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Fly Patterns

The Wonderbugger

Orange Serendipity



This is one of the patterns we learned from John Perry during one of our Round Table sessions.  It doesn't require much in materials and is relatively easy to tie.  It's also very versatile.  Depending on different colors and adjustments (which is all up to you), this fly can imitate virtually anything, from stoneflies to caddis to mayflies or even basic attractors.  It's a fun tie to learn, it floats well, and it has very solid track record with the fish.

White Antron
Red 6/0 thread
Burgundy dubbing
Grizzly hackle
Size 12 Dai Riki 730 hook

1. Cover the hook shank with one layer of thread, then work your way back toward the eye.
2. Apply antron post about 3/4 of the way from the bend to the eye.  Be sure to leave the parachute tall, as this will make wrapping a hackle around it much easier later on.
3. Add a sparse amount of dubbing, ranging from the bend of the hook to the front of the post, then finish with your thread ending just behind the post.  Take some more antron, and gently tie it right behind your post to create your wing.  Depending on what you wish to imitate, the wing length can vary.  In this example, I am going just beyond the bend of the hook.
4. Attach hackle, then attach more dubbing to your thread.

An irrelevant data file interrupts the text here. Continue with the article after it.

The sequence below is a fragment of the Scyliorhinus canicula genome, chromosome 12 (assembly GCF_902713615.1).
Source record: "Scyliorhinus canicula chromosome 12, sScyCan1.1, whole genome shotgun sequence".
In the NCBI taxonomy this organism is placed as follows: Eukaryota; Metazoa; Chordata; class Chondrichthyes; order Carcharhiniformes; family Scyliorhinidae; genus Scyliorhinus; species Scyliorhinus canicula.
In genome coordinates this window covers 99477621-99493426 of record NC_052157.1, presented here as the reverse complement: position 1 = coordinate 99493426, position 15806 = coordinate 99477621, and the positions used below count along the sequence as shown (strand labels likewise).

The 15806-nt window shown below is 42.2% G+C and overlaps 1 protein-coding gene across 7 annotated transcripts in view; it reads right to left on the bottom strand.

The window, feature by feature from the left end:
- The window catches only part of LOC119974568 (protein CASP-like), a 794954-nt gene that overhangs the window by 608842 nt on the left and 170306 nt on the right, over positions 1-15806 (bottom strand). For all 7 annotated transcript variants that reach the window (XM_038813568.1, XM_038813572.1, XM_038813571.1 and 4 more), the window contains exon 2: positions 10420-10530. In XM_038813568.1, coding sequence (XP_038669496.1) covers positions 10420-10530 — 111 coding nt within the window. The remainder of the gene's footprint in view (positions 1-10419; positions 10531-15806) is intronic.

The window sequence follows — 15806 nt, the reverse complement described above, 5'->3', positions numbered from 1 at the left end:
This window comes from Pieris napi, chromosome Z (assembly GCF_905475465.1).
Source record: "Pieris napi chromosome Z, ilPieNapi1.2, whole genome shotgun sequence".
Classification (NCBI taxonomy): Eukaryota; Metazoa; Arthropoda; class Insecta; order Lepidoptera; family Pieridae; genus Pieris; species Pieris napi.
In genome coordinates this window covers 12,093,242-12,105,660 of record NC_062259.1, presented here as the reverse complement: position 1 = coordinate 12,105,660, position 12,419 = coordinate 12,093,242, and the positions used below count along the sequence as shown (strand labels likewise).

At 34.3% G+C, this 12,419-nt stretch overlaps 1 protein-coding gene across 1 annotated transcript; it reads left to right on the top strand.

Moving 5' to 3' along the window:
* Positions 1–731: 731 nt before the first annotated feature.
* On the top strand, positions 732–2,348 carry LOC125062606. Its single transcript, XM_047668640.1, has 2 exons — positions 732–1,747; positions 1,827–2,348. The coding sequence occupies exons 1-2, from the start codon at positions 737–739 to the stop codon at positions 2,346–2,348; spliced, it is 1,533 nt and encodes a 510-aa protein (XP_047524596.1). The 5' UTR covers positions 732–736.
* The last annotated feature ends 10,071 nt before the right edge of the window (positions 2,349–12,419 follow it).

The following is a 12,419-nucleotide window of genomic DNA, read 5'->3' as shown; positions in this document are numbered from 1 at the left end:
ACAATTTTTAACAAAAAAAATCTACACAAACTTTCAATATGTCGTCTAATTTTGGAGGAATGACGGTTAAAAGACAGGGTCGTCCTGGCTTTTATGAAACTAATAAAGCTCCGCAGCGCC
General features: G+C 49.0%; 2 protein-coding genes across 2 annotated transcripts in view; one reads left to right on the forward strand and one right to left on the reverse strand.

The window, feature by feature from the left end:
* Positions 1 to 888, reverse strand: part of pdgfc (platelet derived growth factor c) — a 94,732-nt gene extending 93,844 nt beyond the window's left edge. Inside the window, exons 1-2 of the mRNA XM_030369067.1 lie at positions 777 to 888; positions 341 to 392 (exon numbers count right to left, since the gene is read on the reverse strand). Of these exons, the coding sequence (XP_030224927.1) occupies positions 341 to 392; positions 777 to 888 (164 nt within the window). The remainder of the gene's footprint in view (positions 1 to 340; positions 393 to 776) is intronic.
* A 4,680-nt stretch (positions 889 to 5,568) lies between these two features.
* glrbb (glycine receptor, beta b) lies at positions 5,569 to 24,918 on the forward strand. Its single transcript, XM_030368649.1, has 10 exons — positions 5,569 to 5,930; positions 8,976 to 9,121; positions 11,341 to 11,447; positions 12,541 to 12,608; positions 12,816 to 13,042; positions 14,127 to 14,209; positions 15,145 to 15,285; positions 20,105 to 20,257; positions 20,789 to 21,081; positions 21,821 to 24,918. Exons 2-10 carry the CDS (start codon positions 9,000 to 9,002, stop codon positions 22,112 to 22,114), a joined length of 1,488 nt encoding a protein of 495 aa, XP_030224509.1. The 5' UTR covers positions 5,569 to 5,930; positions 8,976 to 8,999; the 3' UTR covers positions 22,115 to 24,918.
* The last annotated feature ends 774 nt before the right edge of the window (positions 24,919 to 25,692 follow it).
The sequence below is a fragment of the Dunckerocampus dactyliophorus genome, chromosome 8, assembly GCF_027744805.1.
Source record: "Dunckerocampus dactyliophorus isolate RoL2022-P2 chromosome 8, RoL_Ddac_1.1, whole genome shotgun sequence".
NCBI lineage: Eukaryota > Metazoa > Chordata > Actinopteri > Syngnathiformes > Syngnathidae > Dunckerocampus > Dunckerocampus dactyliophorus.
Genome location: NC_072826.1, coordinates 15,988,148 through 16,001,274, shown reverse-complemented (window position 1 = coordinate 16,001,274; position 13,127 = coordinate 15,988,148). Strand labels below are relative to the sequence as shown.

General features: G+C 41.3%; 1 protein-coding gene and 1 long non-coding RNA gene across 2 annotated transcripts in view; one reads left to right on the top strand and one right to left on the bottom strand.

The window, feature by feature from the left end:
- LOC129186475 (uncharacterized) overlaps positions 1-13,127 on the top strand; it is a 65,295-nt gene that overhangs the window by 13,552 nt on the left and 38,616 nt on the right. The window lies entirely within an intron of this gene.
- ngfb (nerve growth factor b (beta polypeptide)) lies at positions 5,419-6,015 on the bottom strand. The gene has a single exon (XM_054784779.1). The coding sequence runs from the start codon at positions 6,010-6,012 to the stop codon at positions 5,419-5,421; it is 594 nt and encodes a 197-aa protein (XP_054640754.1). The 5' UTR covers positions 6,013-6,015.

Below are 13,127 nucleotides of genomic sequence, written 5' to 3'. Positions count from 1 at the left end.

5. Wrap the dubbing generously around the post and tie it off toward the eye.  This pattern works best when the body starts thin at the bend of the hook and thickens toward the eye.  Be sure not to crowd the eye, though.  As you can see in this image, you can tie a lot of thread in at the front of this bug to give it a layered look.
6.  Take your hackle and wrap it around the base of the parachute post, and then tie it off.  The number of wraps is up to you, and you can go somewhat thick with it if you desire.  This is especially good if you want these bugs to float high on the water.
7.  Whip finish or tie off your thread and cut the post down to an appropriate size.  This is the final result and the general shape the fly should have.
8.  Splay out the wing and take a look at how the fly appears from underneath.  Whether or not your fly looks decent from the side, ultimately you want the appearance from the bottom to be at its best.